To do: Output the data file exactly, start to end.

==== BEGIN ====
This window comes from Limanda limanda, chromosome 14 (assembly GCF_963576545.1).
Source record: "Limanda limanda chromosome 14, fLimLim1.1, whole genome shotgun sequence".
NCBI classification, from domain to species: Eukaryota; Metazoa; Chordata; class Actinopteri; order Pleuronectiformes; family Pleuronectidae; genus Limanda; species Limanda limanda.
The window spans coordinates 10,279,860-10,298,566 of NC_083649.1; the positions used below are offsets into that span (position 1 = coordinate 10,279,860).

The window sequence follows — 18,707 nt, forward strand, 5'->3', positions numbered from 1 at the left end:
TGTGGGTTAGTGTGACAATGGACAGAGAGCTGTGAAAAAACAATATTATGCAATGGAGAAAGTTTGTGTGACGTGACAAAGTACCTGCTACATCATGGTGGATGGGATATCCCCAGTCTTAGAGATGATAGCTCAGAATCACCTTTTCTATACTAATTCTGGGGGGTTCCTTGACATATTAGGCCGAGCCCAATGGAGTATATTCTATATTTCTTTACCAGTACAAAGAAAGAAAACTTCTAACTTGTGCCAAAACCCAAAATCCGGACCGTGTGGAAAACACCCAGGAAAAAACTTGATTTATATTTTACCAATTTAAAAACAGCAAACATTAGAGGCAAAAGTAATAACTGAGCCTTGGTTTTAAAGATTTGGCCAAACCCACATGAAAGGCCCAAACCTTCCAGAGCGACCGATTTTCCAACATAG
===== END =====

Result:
This window comes from Limanda limanda, chromosome 14 (assembly GCF_963576545.1).
Source record: "Limanda limanda chromosome 14, fLimLim1.1, whole genome shotgun sequence".
NCBI classification, from domain to species: Eukaryota; Metazoa; Chordata; class Actinopteri; order Pleuronectiformes; family Pleuronectidae; genus Limanda; species Limanda limanda.
The window spans coordinates 10,279,860-10,298,566 of NC_083649.1; the positions used below are offsets into that span (position 1 = coordinate 10,279,860).

The window sequence follows — 18,707 nt, forward strand, 5'->3', positions numbered from 1 at the left end:
TGTGGGTTAGTGTGACAATGGACAGAGAGCTGTGAAAAAACAATATTATGCAATGGAGAAAGTTTGTGTGACGTGACAAAGTACCTGCTACATCATGGTGGATGGGATATCCCCAGTCTTAGAGATGATAGCTCAGAATCACCTTTTCTATACTAATTCTGGGGGGTTCCTTGACATATTAGGCCGAGCCCAATGGAGTATATTCTATATTTCTTTACCAGTACAAAGAAAGAAAACTTCTAACTTGTGCCAAAACCCAAAATCCGGACCGTGTGGAAAACACCCAGGAAAAAACTTGATTTATATTTTACCAATTTAAAAACAGCAAACATTAGAGGCAAAAGTAATAACTGAGCCTTGGTTTTAAAGATTTGGCCAAACCCACATGAAAGGCCCAAACCTTCCAGAGCGACCGATTTTCCAACATAG